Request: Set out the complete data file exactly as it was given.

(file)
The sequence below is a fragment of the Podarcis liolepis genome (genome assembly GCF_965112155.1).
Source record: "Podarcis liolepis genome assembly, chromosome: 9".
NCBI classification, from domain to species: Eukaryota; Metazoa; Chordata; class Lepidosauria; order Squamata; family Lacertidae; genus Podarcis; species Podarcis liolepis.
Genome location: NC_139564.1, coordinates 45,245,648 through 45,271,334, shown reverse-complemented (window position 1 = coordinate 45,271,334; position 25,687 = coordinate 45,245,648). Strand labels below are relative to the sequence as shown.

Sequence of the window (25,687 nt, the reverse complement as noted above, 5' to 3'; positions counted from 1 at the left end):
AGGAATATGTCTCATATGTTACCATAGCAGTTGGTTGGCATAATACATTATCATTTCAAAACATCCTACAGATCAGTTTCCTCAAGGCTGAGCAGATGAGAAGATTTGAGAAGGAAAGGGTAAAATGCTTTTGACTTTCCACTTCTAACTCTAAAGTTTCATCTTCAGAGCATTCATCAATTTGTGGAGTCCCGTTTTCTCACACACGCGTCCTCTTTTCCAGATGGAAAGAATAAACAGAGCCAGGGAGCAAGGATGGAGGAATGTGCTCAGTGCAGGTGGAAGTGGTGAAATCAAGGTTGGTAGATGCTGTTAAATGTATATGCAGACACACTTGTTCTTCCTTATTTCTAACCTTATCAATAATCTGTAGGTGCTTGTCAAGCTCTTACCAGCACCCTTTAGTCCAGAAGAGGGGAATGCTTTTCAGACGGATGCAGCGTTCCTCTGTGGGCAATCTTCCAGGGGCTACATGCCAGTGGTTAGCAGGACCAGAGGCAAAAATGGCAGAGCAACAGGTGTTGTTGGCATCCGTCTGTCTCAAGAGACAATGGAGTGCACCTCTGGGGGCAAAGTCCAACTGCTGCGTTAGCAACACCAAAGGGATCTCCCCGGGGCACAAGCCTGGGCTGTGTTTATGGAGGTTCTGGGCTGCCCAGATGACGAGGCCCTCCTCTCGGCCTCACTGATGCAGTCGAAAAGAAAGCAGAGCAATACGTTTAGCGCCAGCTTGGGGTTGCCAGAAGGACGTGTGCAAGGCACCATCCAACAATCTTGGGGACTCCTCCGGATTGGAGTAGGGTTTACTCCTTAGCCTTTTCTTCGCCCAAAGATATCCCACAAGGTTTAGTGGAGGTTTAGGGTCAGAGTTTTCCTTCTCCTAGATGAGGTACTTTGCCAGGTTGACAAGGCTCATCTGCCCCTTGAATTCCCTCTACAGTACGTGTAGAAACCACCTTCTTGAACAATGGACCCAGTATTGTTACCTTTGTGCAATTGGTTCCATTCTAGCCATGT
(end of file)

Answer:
The sequence below is a fragment of the Podarcis liolepis genome (genome assembly GCF_965112155.1).
Source record: "Podarcis liolepis genome assembly, chromosome: 9".
NCBI classification, from domain to species: Eukaryota; Metazoa; Chordata; class Lepidosauria; order Squamata; family Lacertidae; genus Podarcis; species Podarcis liolepis.
Genome location: NC_139564.1, coordinates 45,245,648 through 45,271,334, shown reverse-complemented (window position 1 = coordinate 45,271,334; position 25,687 = coordinate 45,245,648). Strand labels below are relative to the sequence as shown.

Sequence of the window (25,687 nt, the reverse complement as noted above, 5' to 3'; positions counted from 1 at the left end):
AGGAATATGTCTCATATGTTACCATAGCAGTTGGTTGGCATAATACATTATCATTTCAAAACATCCTACAGATCAGTTTCCTCAAGGCTGAGCAGATGAGAAGATTTGAGAAGGAAAGGGTAAAATGCTTTTGACTTTCCACTTCTAACTCTAAAGTTTCATCTTCAGAGCATTCATCAATTTGTGGAGTCCCGTTTTCTCACACACGCGTCCTCTTTTCCAGATGGAAAGAATAAACAGAGCCAGGGAGCAAGGATGGAGGAATGTGCTCAGTGCAGGTGGAAGTGGTGAAATCAAGGTTGGTAGATGCTGTTAAATGTATATGCAGACACACTTGTTCTTCCTTATTTCTAACCTTATCAATAATCTGTAGGTGCTTGTCAAGCTCTTACCAGCACCCTTTAGTCCAGAAGAGGGGAATGCTTTTCAGACGGATGCAGCGTTCCTCTGTGGGCAATCTTCCAGGGGCTACATGCCAGTGGTTAGCAGGACCAGAGGCAAAAATGGCAGAGCAACAGGTGTTGTTGGCATCCGTCTGTCTCAAGAGACAATGGAGTGCACCTCTGGGGGCAAAGTCCAACTGCTGCGTTAGCAACACCAAAGGGATCTCCCCGGGGCACAAGCCTGGGCTGTGTTTATGGAGGTTCTGGGCTGCCCAGATGACGAGGCCCTCCTCTCGGCCTCACTGATGCAGTCGAAAAGAAAGCAGAGCAATACGTTTAGCGCCAGCTTGGGGTTGCCAGAAGGACGTGTGCAAGGCACCATCCAACAATCTTGGGGACTCCTCCGGATTGGAGTAGGGTTTACTCCTTAGCCTTTTCTTCGCCCAAAGATATCCCACAAGGTTTAGTGGAGGTTTAGGGTCAGAGTTTTCCTTCTCCTAGATGAGGTACTTTGCCAGGTTGACAAGGCTCATCTGCCCCTTGAATTCCCTCTACAGTACGTGTAGAAACCACCTTCTTGAACAATGGACCCAGTATTGTTACCTTTGTGCAATTGGTTCCATTCTAGCCATGT